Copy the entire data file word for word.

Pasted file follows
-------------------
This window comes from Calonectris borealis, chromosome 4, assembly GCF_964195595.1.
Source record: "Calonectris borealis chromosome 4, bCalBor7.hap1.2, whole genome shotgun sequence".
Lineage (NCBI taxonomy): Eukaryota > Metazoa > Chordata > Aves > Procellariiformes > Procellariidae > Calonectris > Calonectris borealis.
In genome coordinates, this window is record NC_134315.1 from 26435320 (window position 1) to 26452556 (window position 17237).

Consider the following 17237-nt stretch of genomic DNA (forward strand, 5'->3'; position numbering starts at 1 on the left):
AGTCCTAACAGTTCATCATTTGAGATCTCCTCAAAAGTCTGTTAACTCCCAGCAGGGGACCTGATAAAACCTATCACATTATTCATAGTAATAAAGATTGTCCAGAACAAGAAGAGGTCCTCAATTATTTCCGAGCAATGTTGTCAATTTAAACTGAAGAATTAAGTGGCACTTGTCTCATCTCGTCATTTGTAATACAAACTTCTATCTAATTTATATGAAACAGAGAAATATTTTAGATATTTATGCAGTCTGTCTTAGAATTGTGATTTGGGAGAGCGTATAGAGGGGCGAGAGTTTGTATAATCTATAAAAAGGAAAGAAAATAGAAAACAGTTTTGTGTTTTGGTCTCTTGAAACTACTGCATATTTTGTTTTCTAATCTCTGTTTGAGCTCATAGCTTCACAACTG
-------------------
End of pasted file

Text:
This window comes from Calonectris borealis, chromosome 4, assembly GCF_964195595.1.
Source record: "Calonectris borealis chromosome 4, bCalBor7.hap1.2, whole genome shotgun sequence".
Lineage (NCBI taxonomy): Eukaryota > Metazoa > Chordata > Aves > Procellariiformes > Procellariidae > Calonectris > Calonectris borealis.
In genome coordinates, this window is record NC_134315.1 from 26435320 (window position 1) to 26452556 (window position 17237).

Consider the following 17237-nt stretch of genomic DNA (forward strand, 5'->3'; position numbering starts at 1 on the left):
AGTCCTAACAGTTCATCATTTGAGATCTCCTCAAAAGTCTGTTAACTCCCAGCAGGGGACCTGATAAAACCTATCACATTATTCATAGTAATAAAGATTGTCCAGAACAAGAAGAGGTCCTCAATTATTTCCGAGCAATGTTGTCAATTTAAACTGAAGAATTAAGTGGCACTTGTCTCATCTCGTCATTTGTAATACAAACTTCTATCTAATTTATATGAAACAGAGAAATATTTTAGATATTTATGCAGTCTGTCTTAGAATTGTGATTTGGGAGAGCGTATAGAGGGGCGAGAGTTTGTATAATCTATAAAAAGGAAAGAAAATAGAAAACAGTTTTGTGTTTTGGTCTCTTGAAACTACTGCATATTTTGTTTTCTAATCTCTGTTTGAGCTCATAGCTTCACAACTG